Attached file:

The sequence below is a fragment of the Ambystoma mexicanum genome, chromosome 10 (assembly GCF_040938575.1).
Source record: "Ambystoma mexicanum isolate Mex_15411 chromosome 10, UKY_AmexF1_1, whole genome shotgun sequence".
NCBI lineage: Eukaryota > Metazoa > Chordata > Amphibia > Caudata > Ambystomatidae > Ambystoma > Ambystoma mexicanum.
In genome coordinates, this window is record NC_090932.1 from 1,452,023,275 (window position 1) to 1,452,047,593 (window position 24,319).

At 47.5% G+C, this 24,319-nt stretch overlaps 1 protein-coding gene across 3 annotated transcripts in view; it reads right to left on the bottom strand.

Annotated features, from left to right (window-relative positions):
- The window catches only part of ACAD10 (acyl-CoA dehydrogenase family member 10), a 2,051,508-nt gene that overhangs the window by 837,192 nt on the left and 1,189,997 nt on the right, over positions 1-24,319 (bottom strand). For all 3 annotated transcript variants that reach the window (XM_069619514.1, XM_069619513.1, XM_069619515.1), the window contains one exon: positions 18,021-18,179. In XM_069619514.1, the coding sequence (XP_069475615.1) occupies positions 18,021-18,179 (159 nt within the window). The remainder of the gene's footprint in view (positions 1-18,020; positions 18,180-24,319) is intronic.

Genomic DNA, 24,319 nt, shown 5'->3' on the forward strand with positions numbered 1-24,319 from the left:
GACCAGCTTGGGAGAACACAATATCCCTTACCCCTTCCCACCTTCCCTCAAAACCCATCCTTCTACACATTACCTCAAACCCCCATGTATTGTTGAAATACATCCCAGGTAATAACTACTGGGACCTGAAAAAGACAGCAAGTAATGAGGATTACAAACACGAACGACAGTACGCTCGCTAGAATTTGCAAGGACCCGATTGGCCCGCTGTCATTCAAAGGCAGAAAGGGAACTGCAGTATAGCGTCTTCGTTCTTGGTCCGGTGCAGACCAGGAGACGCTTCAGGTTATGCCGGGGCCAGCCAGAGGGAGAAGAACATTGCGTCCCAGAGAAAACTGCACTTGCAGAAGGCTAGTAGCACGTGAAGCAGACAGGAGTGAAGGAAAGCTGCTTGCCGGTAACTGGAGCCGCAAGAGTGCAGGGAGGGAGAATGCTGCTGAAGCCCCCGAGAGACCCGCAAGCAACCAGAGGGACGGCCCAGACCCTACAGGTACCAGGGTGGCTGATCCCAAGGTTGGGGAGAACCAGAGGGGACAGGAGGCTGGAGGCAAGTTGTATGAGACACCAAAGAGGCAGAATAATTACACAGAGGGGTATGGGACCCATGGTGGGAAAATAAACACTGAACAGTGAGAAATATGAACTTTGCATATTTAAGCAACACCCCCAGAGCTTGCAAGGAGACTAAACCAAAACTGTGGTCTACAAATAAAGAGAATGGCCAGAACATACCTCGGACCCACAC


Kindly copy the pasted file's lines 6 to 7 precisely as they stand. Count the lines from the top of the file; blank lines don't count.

Annotated features, from left to right (window-relative positions):
- The window catches only part of ACAD10 (acyl-CoA dehydrogenase family member 10), a 2,051,508-nt gene that overhangs the window by 837,192 nt on the left and 1,189,997 nt on the right, over positions 1-24,319 (bottom strand). For all 3 annotated transcript variants that reach the window (XM_069619514.1, XM_069619513.1, XM_069619515.1), the window contains one exon: positions 18,021-18,179. In XM_069619514.1, the coding sequence (XP_069475615.1) occupies positions 18,021-18,179 (159 nt within the window). The remainder of the gene's footprint in view (positions 1-18,020; positions 18,180-24,319) is intronic.